Peter Cooper: Why S&P might be wrong about a 20% fall in Dubai house prices

Posted on 25 June 2015 with no comments from readers

When a guy I know from the last property boom who managed to sell out and go home to Australia with $1 million wrote to me yesterday about the nice Ramadan deal he has just struck on a Dubai villa that means something.

I can’t help but think Standard & Poor’s is wrong in its latest prediction that house prices in Dubai are going to fall by 20 per cent. Sat in Paris the S&P economists are running their slide rules over Dubai and perhaps missing a few of the relevant facts in reaching such their conclusion.


Property supply this year is running at twice recent annual averages. But then population growth of six per cent means demand for say 18,000 units while estimates for delivery are around 20,000. Not much of an oversupply there.

What about the Dubai economy hit by a halving of oil prices? Well prices are coming back and the UAE is running a deficit to make up the difference. Dubai salaries have been growing at a healthy pace this year.

Recently the property sale has faced an inflation in the real estate industry. Because, the population has increased much and so the sale also gets doubled. This makes the building constructors to earn more and more profit than what they expected. I really wonder people why not look here and worry about the population increase. The people should think about the economy of the country and their growth in the organization.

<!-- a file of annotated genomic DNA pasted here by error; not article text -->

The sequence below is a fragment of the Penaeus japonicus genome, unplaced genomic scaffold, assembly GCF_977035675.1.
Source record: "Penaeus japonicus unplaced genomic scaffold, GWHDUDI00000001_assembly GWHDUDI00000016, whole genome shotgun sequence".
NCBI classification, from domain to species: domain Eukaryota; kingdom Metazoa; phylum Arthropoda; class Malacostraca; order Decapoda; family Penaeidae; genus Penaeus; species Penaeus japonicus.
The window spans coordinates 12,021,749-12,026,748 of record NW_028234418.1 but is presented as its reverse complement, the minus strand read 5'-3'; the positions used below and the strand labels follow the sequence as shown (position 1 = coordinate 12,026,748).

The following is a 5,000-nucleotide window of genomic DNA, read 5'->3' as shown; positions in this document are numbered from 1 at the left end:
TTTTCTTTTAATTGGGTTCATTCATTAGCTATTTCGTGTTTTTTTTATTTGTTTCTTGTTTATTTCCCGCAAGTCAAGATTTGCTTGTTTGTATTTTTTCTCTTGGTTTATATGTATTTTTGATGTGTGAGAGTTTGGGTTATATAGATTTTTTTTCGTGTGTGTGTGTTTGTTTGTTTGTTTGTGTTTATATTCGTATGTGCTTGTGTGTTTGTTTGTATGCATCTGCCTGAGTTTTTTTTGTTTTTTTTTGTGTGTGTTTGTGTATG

If anything the complaints I get are about rising inflation and how Dubai is becoming too expensive (click here). That’s not usually the sort of economy where house prices crash by 20 per cent.

There is also the worry about global interest rates being on the way up. But just how far will the Fed get in raising rates before it crashes global financial markets and has to put them down again?

House prices are starting to anticipate more expensive mortgages that may be longer in coming. Besides locking into today’s bargain mortgage rates makes perfectly good sense, and if you think they are going up why not do it now?

Then again there are still actions Dubai could take to keep its housing market afloat. For example, rent controls could be dropped like in Abu Dhabi. At the moment sitting tenants can keep their previous low rents running for years and investors just don’t like taking on that sort of risk.

Executive action?

The government could also ease back on the emergency measures it took in late 2013 to cap what looked like becoming a runaway boom after a 35 per cent surge in house prices.

Transaction fees might be cut from four back to two per cent. The cap on mortgage lending could be eased at the banks. Why not let them decide what risk the market should take in home loans? It is not rocket science.

Perhaps what S&P is saying is already in the price of a house in Dubai and you need to look further into the immediate future. Maybe the bargain hunters like my friend braving the heat of Ramadan, have the right idea again.

Peter Cooper is the editor and publisher of ArabianMoney and a 20-year veteran of Dubai business journalism.